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July 2007

How Much Does Snow Weigh?

If you've ever shoveled any snow, you know that there is no one correct answer to the question above. In some instances you can have 10" of very light and fluffy snow, while in other cases you can have 3" of wet and heavy snow. The actual weight of the snow doesn't depend on the depth of it, but rather the amount of water that's in the snow. The amount of water in the snow varies because of the difference in snow crystal structure. Snow which forms and falls in colder temperatures is typically fluffier because the snow crystals grow lots of branches. These branches allow for lots of air to be trapped in the snow pack. Snow which falls at warmer temperatures gathers a lot of cloud droplets on the crystals, which cause them to collapse the branches, reducing the amount of air trapped in the snow pack.The first image below shows an example of snow crystals which form in cold temperatures and create fluffy snow. The second image shows flakes which are "rimed" with cloud droplets, forming heavier snow. The images are courtesy of Don Moore, National Weather Service in Billings, MT.

 

Dendrite Snowflakes

 

Rimed snowflakes

 

So, just how much does our current snow pack weigh? You can't guess or even estimate the weight based on the depth of the snow on the ground or your roof. As of 10 am Monday, 5 January 2009, Spokane has officially received 77.6" of snow so far this season. Since 1.5" of that fell and melted in November, we've had roughly 76" of snowfall that is still on the ground. But obviously the depth of the snow on the ground isn't that deep. Officially, there was 25" of snow on the ground at the Spokane Airport. So where did the other 51" go? It's all still there, just compressed. The fluffy snowfalls that we had in December had lots of trapped air. Over time, the snow settles as the fine snow crystal branches break. The weight of the new snowfall also acts to compress the old snow beneath it. You no doubt have experienced this if you try to walk across your lawn or some other location where the snow is undisturbed. The snow we have on the ground is very compressible.

So the only real way to determine how much the snow weighs is to determine how much water is in the snow pack. At the National Weather Service Office as well as at the Spokane Airport, we do this once each day. A core sample of the snow is taken and melted down, which tells us how much water is in the snow. But this is a rather laborious process and most people don't have the equipment to do this. So how can you tell how much your pack weighs?

In most winters, there are periods of melting, refreezing, snow, then rain, etc. This allows some of the moisture to melt into the ground. But this current winter, residents north of about Interstate-90 haven't had much rain or melting. As a result, pretty much what has fallen since the 12th of December is still on the ground in your snow pack.

As an example, below is a comparison of the snow pack measurements at Spokane Airport.

Total Precipitation 12 Dec 2008 - 5 Jan 2009 Water in Snowpack on 5 Jan 2009
4.41"
4.2"

Thus, for most locations this year, it's a fairly good approxmiation that the total precipitation that has fallen since 12 December is the amount of moisture that's in the snow pack. However, once a location gets enough rain and warmth to melt some of that snow pack, this approximation will no longer be valid.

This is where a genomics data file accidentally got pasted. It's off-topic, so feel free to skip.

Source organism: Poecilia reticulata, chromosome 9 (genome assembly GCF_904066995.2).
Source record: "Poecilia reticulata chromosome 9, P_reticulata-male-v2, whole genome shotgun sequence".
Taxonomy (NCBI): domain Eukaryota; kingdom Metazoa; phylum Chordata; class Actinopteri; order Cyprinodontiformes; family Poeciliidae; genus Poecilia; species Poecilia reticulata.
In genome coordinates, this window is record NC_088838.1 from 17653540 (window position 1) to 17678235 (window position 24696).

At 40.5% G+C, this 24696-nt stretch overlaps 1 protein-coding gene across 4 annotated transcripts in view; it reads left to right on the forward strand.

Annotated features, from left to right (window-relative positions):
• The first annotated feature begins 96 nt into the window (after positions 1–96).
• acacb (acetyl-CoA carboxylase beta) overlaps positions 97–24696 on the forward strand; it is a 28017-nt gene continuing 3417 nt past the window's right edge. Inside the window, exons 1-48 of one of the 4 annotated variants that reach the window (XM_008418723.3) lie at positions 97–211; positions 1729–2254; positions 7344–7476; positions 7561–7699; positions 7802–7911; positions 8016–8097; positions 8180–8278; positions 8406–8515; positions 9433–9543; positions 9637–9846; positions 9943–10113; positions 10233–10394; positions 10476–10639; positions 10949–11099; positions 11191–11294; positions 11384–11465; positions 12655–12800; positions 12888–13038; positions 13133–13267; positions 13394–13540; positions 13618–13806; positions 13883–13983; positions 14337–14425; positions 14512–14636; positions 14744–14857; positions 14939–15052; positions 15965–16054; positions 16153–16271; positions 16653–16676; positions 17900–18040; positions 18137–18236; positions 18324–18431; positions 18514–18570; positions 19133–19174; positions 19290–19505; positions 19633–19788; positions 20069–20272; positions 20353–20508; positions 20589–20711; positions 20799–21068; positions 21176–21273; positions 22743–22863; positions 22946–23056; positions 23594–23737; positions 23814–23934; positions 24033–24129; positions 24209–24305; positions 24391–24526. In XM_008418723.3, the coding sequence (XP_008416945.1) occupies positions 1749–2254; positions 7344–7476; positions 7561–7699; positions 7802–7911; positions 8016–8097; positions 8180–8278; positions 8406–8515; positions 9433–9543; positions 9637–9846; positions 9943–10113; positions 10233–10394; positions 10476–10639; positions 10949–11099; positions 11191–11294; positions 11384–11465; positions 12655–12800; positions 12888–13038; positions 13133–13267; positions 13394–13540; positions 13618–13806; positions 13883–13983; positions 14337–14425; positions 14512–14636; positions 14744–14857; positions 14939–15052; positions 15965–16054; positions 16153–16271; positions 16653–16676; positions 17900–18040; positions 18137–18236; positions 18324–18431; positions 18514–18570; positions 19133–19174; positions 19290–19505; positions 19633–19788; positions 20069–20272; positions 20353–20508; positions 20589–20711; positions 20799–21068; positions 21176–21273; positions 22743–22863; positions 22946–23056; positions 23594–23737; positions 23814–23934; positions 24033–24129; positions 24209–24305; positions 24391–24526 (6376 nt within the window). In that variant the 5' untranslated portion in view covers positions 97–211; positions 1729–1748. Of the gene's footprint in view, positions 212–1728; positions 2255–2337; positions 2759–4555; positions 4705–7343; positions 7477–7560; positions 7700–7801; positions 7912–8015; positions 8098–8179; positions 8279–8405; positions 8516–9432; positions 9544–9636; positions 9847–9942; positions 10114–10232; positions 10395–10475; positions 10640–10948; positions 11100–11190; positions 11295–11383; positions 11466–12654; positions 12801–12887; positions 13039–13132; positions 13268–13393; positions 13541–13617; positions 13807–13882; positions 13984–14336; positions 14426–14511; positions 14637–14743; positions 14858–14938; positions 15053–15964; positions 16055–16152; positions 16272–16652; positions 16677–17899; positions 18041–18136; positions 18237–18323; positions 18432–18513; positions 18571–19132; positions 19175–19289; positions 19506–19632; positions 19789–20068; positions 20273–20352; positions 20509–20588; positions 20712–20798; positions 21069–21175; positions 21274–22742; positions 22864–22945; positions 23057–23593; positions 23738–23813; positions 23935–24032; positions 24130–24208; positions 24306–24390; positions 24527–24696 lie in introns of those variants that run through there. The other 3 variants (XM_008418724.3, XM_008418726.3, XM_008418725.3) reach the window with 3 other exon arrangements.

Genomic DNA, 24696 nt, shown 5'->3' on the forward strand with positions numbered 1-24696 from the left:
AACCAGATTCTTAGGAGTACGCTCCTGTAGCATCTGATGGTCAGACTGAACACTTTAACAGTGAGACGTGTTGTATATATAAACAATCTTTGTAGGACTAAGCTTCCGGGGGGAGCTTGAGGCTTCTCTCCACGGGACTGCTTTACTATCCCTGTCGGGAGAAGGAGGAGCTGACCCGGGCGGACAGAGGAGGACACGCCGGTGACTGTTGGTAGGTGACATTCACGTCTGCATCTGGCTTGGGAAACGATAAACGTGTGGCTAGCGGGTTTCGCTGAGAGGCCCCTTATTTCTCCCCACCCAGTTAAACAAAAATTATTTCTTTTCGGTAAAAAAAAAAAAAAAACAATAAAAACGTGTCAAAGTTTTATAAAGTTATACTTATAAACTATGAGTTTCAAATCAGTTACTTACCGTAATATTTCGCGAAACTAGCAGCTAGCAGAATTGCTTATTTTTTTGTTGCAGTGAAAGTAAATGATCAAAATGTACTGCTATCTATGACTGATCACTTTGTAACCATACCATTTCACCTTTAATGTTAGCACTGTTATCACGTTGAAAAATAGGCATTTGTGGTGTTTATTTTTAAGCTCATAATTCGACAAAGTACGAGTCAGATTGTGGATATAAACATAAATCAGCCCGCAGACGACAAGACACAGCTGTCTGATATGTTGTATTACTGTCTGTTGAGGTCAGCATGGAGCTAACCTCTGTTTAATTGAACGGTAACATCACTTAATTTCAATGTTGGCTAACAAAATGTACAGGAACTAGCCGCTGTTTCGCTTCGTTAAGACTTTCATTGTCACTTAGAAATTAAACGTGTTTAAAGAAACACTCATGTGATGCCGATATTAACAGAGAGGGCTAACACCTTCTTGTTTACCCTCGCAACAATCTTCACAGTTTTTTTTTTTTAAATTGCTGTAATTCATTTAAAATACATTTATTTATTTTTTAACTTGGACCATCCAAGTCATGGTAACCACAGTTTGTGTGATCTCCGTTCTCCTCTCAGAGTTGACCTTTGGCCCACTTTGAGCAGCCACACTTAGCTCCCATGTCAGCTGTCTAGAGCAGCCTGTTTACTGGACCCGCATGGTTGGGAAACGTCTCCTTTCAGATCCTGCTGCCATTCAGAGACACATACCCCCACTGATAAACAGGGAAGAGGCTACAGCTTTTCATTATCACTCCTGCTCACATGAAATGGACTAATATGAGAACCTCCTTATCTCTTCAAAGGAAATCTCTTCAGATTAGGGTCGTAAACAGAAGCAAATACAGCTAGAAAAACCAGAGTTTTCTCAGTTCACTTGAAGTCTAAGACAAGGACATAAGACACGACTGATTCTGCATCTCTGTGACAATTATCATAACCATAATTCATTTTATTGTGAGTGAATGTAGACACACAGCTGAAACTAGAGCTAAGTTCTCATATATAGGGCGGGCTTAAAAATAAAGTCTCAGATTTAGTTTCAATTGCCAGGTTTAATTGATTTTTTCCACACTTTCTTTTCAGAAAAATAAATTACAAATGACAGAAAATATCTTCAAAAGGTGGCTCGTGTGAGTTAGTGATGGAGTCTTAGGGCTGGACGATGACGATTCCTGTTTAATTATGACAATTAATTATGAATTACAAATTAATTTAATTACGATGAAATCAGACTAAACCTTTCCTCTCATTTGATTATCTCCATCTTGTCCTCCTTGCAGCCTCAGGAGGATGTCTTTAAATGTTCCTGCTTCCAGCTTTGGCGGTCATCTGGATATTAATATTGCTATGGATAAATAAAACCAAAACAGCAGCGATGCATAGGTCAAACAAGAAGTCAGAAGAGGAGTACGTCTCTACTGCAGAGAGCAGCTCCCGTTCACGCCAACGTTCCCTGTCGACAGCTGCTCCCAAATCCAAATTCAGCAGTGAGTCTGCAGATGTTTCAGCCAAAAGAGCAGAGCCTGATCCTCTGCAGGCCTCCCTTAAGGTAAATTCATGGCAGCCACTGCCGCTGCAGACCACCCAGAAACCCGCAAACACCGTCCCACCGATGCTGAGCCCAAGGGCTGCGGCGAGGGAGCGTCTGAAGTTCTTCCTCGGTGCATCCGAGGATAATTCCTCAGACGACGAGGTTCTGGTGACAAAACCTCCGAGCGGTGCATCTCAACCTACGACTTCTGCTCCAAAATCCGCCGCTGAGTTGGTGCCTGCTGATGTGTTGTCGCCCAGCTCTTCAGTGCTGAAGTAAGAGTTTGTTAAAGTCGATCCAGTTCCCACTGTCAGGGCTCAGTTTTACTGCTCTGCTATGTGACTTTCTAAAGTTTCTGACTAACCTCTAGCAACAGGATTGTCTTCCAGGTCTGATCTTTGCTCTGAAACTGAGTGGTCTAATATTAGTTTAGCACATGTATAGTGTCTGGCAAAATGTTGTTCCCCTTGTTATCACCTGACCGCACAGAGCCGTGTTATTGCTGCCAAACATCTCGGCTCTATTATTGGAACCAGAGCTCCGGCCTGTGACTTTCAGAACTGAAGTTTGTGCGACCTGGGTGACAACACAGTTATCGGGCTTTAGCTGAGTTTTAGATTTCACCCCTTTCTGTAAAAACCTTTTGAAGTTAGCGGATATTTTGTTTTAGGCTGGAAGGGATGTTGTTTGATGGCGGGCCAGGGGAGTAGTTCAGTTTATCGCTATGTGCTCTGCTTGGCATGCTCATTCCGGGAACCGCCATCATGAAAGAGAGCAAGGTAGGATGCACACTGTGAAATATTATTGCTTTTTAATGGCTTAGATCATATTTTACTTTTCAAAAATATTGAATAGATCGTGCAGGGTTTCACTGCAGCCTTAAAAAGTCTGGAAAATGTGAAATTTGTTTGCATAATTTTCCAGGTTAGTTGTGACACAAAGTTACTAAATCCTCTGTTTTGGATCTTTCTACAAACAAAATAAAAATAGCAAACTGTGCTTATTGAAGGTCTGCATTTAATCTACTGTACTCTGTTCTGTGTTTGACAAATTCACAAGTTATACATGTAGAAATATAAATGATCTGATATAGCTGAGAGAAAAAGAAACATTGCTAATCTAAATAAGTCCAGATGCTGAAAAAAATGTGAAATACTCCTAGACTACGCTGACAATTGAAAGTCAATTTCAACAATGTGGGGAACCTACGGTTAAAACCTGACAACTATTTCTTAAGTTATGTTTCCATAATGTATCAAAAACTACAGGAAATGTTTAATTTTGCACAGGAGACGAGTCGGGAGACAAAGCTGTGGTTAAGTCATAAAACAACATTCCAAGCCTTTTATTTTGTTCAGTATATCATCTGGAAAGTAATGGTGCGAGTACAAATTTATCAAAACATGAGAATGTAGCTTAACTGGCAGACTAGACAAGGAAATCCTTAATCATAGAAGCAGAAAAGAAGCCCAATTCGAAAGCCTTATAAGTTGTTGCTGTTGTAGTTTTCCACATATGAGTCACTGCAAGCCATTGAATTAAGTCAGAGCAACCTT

Once you know how much water is in your snow pack, it's an easy calculation to determine the weight. A cubic foot of water (a box 12" on all sides) weighs 62.42796 pounds. Thus, one square foot of water one inch deep would be 1/12th of this amount, or 5.2 lbs. Multiplying this number by the amount of liquid in a snow pack gives you the weight (per square foot) of the snow.

Below is a map which shows the weight of the 5 January snow pack (total precipitation multiplied by 5.2 pounds per square foot) for various official NWS Observations. As you can see, the numbers vary considerably.

 

Weight of Snow

 

Historically, what is the heaviest snow pack observed in the Inland Northwest? Unfotunately, the actual snow core measurements are only taken at the official Spokane location. So while heavier snow packs were likely observed in various locations (e.g. Cascade valleys, Kellogg, Sandpoint, etc), all we can know for certain is from the observations at Spokane.

The heaviest snow pack at Spokane was measured on 12 February, 1969 at 6.95" of liquid, or 36.1 pounds per square foot. This was 11 days after the record snow depth of 42" was achieved. By the 12th the pack had compressed to 19" with additional rain and wet snow.

As a matter of reference, last winter on February 19th, the snow depth at the NWS Spokane office was 15", but there was 5.1" of liquid in that snowpack. The difference between that situation and the current one is that last winter we had several rain events that washed much of the snow off of the roofs. So the snowpack on the ground was not indicative of what was on the roofs at that time.

The forecast for the next few days is for warmer temperatures and snow changing to rain. Initially, the snowpack will act as a sponge and just absorb any rainfall. In otherwords, this will just add weight to the snowpack, even as the snow depth decreases. Eventually, the snowpack will become so warm and wet that it won't be able to hold any more water and it will begin to release it into the ground. Once that happens, the approximations used in this article will no longer be valid.


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